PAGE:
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Towards a communication model for a sociable companion robot

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thesis
posted on 24.05.2021, 18:48 by Lauren Dwyer
Anxiety has a lifetime prevalence of 31% of Canadians (Katzman et al. 2014). In Canada, psychological services are only covered by provincial health insurance if the psychologist is employed in the public sector; this means long wait times in the public system or expensive private coverage (Canadian Psychological Association). Currently, social robots and Socially Assistive Robots (SAR) are used in the treatment of elderly individuals in nursing homes, as well as children with autism (Feil-Seifer & Matarić, 2011; Tapus et al., 2012). The following MRP is the first step in a long-term project that will contend with the issues faced by individuals with anxiety using a combined communications, social robotics, and mental health approach to develop an anxiety specific socially assistive robot companion. The focus of this MRP is the development of a communication model that includes three core aspects of a social robot companion: Human-Robot Interaction (HRI), anxiety disorders, and technical design. The model I am developing will consist of a series of suggestions for the robot that could be implemented in a long-term study. The model will include suggestions towards the design, communication means, and technical requirements, as well as a model for evaluating the robot from a Human-Robot- Interaction perspective. This will be done through an evaluation of three robots, Sphero’s BB-8 App Enabled Droid, Aldebaran’s Nao, and the Spin Master Zoomer robot. Evaluation measures include modified versions of Shneiderman’s (1992) evaluation of human-factors goals, Feil-Seifer et al.’s (2007) SAR evaluative questions, prompts for the description of both the communication methods and the physical characteristics, and a record of the emotional response of the user when interacting with the robot.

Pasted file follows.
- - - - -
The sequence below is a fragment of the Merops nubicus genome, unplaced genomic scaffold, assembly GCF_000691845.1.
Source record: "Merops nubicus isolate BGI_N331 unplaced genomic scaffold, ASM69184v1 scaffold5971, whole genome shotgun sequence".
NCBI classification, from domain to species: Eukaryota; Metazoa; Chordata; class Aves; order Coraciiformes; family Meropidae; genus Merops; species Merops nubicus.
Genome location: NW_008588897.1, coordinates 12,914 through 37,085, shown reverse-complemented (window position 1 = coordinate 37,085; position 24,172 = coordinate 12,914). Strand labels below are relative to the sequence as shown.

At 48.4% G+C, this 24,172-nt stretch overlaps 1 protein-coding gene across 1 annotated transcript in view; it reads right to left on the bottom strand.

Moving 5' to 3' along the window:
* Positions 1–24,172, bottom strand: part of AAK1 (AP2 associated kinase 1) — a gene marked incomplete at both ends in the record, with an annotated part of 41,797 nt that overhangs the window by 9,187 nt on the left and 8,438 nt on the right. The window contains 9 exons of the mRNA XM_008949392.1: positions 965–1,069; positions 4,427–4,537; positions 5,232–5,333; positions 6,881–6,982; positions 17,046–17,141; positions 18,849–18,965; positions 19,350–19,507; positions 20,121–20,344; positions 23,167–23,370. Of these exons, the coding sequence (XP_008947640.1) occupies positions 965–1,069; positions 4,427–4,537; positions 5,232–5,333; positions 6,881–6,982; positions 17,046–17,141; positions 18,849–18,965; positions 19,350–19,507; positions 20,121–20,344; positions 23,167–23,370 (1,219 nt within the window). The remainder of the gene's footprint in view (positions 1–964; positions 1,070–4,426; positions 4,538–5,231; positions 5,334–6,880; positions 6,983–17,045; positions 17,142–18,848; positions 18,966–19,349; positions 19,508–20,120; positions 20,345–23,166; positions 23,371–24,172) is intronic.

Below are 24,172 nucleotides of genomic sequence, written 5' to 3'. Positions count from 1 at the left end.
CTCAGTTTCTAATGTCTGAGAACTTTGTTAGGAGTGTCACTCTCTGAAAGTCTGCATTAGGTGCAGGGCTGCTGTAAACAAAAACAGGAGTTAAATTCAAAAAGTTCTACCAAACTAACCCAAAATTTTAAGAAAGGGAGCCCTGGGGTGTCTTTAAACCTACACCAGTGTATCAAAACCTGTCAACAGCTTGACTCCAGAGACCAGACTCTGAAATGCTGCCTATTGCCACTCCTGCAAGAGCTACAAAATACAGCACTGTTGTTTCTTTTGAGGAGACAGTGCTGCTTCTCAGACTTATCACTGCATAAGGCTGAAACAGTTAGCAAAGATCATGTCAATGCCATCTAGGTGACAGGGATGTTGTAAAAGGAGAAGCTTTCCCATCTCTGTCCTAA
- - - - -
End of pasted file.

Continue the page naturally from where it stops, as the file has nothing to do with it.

History

Language

eng

Degree

Master of Professional Communication

Program

Professional Communication

Granting Institution

Ryerson University

LAC Thesis Type

Thesis